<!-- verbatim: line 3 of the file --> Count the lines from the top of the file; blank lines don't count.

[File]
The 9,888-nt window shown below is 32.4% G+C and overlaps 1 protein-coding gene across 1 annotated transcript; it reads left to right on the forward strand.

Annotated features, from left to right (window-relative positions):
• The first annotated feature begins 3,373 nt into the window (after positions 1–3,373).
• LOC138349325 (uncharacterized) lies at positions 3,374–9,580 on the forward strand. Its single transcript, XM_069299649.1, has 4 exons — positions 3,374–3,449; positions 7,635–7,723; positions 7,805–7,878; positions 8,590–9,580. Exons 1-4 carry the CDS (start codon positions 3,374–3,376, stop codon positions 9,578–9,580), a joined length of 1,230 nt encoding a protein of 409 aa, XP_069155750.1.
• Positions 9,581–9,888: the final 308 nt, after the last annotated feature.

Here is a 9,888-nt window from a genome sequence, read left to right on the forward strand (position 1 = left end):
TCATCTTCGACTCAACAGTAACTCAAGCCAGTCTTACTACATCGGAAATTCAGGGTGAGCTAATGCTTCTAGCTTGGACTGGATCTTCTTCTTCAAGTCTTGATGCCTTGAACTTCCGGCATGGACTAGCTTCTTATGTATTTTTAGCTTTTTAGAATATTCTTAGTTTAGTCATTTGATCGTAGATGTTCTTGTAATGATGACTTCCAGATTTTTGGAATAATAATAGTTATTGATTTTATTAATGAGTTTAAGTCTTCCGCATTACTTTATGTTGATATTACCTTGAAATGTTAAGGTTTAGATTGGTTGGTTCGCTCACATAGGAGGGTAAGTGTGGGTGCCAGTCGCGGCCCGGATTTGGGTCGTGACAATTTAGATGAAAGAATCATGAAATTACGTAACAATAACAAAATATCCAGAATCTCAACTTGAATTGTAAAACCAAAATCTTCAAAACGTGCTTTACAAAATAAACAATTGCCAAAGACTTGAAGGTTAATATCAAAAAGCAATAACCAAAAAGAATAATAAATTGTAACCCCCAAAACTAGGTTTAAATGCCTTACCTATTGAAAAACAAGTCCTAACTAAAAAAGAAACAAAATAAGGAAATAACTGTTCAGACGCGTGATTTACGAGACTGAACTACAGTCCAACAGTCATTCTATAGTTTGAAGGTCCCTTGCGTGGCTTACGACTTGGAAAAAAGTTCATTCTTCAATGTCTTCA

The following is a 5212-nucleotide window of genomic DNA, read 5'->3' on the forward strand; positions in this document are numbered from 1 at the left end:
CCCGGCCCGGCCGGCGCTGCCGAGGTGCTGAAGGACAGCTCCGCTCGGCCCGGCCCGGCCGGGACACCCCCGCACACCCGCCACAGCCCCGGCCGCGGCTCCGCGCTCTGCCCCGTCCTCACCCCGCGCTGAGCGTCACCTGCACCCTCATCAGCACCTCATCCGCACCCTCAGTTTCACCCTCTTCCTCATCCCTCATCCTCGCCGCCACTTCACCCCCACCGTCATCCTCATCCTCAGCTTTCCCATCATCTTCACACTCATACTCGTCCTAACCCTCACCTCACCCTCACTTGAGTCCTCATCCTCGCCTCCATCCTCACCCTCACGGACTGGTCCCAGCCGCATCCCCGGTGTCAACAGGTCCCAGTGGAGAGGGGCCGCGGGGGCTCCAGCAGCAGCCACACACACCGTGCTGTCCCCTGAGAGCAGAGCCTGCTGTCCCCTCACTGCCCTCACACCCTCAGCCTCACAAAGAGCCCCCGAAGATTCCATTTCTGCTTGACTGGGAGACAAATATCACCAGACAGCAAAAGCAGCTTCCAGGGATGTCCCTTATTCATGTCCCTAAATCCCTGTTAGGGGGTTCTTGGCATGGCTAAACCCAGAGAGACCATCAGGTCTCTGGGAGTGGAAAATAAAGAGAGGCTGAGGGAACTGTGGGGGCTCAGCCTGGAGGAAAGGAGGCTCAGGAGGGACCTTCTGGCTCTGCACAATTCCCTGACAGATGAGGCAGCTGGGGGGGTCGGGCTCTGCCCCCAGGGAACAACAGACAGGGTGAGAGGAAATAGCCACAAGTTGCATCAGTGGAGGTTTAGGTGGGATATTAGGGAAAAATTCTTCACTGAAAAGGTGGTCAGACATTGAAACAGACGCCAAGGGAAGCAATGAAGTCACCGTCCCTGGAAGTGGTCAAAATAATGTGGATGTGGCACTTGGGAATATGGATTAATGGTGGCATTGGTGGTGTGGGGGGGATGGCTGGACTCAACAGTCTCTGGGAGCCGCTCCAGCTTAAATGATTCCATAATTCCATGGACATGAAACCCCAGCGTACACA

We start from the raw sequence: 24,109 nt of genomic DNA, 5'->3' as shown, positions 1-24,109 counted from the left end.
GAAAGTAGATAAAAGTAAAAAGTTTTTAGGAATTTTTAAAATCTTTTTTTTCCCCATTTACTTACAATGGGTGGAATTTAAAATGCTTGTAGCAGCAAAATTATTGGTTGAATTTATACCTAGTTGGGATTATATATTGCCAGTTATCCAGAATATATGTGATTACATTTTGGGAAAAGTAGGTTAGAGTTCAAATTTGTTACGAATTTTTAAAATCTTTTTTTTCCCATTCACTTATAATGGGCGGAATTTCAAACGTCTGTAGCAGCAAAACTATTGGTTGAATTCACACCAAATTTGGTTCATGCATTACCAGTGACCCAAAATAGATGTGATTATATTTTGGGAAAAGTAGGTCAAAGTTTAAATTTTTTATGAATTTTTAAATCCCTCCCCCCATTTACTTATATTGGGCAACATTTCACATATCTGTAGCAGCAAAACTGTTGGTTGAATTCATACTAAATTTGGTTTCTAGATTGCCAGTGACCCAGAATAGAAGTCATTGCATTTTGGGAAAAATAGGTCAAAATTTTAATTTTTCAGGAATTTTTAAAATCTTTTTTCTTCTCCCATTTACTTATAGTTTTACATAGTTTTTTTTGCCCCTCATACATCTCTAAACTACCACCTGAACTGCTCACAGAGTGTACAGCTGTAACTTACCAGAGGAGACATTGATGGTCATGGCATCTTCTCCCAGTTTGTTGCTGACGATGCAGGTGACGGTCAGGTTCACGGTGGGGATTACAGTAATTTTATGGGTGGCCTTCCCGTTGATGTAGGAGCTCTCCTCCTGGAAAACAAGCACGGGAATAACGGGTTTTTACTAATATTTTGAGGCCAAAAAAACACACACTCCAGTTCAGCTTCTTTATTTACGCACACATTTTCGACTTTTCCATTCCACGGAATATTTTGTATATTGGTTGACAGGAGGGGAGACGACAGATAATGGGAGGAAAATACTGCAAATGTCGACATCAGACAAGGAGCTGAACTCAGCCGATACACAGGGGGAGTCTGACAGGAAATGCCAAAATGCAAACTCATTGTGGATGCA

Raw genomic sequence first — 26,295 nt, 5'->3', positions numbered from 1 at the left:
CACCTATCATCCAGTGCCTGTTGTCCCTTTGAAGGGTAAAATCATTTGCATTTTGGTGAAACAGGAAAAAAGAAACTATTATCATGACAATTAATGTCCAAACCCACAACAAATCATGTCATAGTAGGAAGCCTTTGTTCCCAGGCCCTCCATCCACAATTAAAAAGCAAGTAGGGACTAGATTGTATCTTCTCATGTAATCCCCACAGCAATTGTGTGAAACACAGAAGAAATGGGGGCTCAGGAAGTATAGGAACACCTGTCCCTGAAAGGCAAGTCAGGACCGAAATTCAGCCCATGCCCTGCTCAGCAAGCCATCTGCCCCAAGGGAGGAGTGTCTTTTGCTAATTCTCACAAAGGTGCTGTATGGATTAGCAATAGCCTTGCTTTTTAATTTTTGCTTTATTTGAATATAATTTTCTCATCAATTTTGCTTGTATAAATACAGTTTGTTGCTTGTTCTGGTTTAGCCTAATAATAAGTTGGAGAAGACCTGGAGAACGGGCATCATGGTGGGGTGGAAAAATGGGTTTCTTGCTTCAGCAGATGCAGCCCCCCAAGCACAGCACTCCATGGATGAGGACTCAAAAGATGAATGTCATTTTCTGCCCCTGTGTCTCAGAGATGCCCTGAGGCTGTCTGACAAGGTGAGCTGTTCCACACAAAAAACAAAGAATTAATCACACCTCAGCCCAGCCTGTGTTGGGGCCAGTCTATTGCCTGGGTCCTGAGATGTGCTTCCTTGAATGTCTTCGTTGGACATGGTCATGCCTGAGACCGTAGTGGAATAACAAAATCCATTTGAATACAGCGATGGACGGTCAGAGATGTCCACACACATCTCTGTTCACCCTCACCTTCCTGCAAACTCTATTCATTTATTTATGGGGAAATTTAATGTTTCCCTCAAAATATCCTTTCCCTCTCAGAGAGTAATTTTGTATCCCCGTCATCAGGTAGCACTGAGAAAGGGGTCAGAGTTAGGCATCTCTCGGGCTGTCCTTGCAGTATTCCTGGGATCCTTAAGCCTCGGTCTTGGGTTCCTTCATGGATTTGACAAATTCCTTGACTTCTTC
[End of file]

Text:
• The first annotated feature begins 3,373 nt into the window (after positions 1–3,373).